RFID (Radio Frequency Identification) is a wireless system that transfers data to identify people or objects. It works by the use of electromagnetic fields to transfer and read electronically stored data from tags attached to objects. Similar to a bar code or magnetic strip, the RFID tag must be scanned to retrieve information. While it is not new technology, it has proven its usefulness across a variety of industries over time. Here are 5 examples of industries that have been redefined by the use of RFID.
The medical industry has experienced a number of benefits due to the application of RFID in a number of areas. It has revolutionized how inventory, assets, and even people are tracked and identified. Pharmaceuticals have greatly benefited from its tracking abilities. RFID chips are embedded in drug containers to track and prevent theft of controlled drugs. It's also utilized to organize complex pharmaceutical stock.
Hospitals implement RFID to track and identify medical equipment and patients through identification bracelets. This is especially beneficial for patients who suffer from afflictions like Alzheimers or Dementia, where patient safety is a high priority. Even medical labs have found use for its tagging abilities using high frequency tags to track tissue samples, urine, blood, and other critical samples. RFID has not only save the medical industry countless dollars, it has vastly improved patient care.
In the shipping, transportation, and logistics industry, RFID is an efficient method for keeping track of equipment, inventory, and items for delivery. It allows the creation of a substantial number of tags to be made simultaneously, thus eradicating the need for the one by one identification method used by its bar code predecessor. Plus, it tracks the whereabouts of tagged items, essentially eliminating the need to view each item in order to identify and process it.
This is particularly valuable in effective order picking and shipping error reduction. RFID has been utilized in three major seaport operators in the US for cargo container tracking, as well as Ikea's distribution center, and other major shipping systems.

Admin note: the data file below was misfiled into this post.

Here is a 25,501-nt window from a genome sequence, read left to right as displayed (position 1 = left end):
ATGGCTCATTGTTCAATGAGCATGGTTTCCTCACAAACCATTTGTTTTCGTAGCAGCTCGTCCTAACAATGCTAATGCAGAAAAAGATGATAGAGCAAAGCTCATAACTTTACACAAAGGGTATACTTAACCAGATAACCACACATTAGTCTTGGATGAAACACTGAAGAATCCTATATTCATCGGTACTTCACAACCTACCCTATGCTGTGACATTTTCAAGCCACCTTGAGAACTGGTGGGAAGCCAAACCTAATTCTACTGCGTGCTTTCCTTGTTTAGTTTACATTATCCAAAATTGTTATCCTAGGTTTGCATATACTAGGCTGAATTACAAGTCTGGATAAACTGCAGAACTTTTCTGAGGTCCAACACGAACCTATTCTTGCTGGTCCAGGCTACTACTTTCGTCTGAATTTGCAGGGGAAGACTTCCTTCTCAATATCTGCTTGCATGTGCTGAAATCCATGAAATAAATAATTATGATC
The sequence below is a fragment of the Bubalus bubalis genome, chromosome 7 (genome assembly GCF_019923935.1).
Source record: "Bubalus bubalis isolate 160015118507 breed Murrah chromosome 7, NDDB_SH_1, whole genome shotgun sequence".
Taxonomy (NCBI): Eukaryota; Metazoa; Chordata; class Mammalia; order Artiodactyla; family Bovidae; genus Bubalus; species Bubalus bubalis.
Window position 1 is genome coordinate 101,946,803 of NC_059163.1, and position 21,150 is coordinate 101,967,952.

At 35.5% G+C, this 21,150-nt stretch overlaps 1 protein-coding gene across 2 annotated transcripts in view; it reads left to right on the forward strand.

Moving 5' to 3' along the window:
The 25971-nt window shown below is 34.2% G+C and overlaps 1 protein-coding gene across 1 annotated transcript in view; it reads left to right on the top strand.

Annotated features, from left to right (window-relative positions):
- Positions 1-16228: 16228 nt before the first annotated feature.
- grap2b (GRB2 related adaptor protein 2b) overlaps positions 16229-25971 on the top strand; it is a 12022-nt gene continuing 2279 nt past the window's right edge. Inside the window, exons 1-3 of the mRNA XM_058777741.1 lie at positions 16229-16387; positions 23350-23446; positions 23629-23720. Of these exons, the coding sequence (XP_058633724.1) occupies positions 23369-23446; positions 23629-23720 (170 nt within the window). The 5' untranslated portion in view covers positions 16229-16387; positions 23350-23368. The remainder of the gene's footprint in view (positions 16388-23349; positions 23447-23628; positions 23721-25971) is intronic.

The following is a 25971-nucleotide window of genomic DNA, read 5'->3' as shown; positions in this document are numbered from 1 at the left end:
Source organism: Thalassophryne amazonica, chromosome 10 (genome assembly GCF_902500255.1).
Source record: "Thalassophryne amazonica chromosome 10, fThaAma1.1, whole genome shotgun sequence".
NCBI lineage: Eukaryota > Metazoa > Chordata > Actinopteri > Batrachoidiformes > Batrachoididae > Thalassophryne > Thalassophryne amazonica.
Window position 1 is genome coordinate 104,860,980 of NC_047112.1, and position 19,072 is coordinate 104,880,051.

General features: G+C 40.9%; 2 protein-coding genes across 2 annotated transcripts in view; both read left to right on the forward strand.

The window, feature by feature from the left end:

RFID has been notably revolutionary in the retail sector. Because of its ability to simultaneously tag many items, it has consolidated inventory tracking, while reducing the manpower and expenses needed to do so. Within the past decade, retail giant Wal-Mart recognized the potential of RFID and insisted its use among its suppliers.
Other retailers such as Macy's and Exxon Mobile have followed suit, with Macy's use of the technology for inventory replenishment and Exxon Mobile's SpeedPass payment system. RFID has the unique ability to have detailed categorization (such as dividing merchandise between online and in-store inventory), and theft prevention of tagged items. The checkout process is also streamlined with the ability to scan multiple products at once for payment.
The airline industry has a unique dilemma with the vast amount of passenger luggage that travels throughout its wide network daily. Lost luggage has been an increasing complaint over the years. Airlines like Continental and Delta have been utilizing RFID tags to track and reduce the number of lost passenger baggage. Even the check-in process has been improved under RFID, with Quantas Airlines and others using RFID for self-service check-in.
Quantas uses permanent electronic bag tags for frequent fliers, but other airline have employed RFID tags for all luggage through their respective self-service kiosks. This not only saves time and manpower, it also improves the customer service offered by live ticket agents due to less passengers needing their assistance.
RFID has proven especially effective in the Security industry. It is an effective way to provide access and restriction control on a premises through the use of RFID smart cards. This works hand-in-hand with security guards and video monitoring systems to keep areas secure. It is also effective for asset control, where supplies are accounted for and easily located through the use of tags. The tags are programmed to stay within a preset boundary. If a piece is moved beyond the boundary, security is notified immediately so that it may be retrieved. This simplifies asset control and safety for security guards, while safeguarding against theft.
Because of RFID's innovative application across a variety of wide variety of industries, it is poised to continue making significant advances in the future. Its ability to quickly share information makes it a powerful technology to leverage.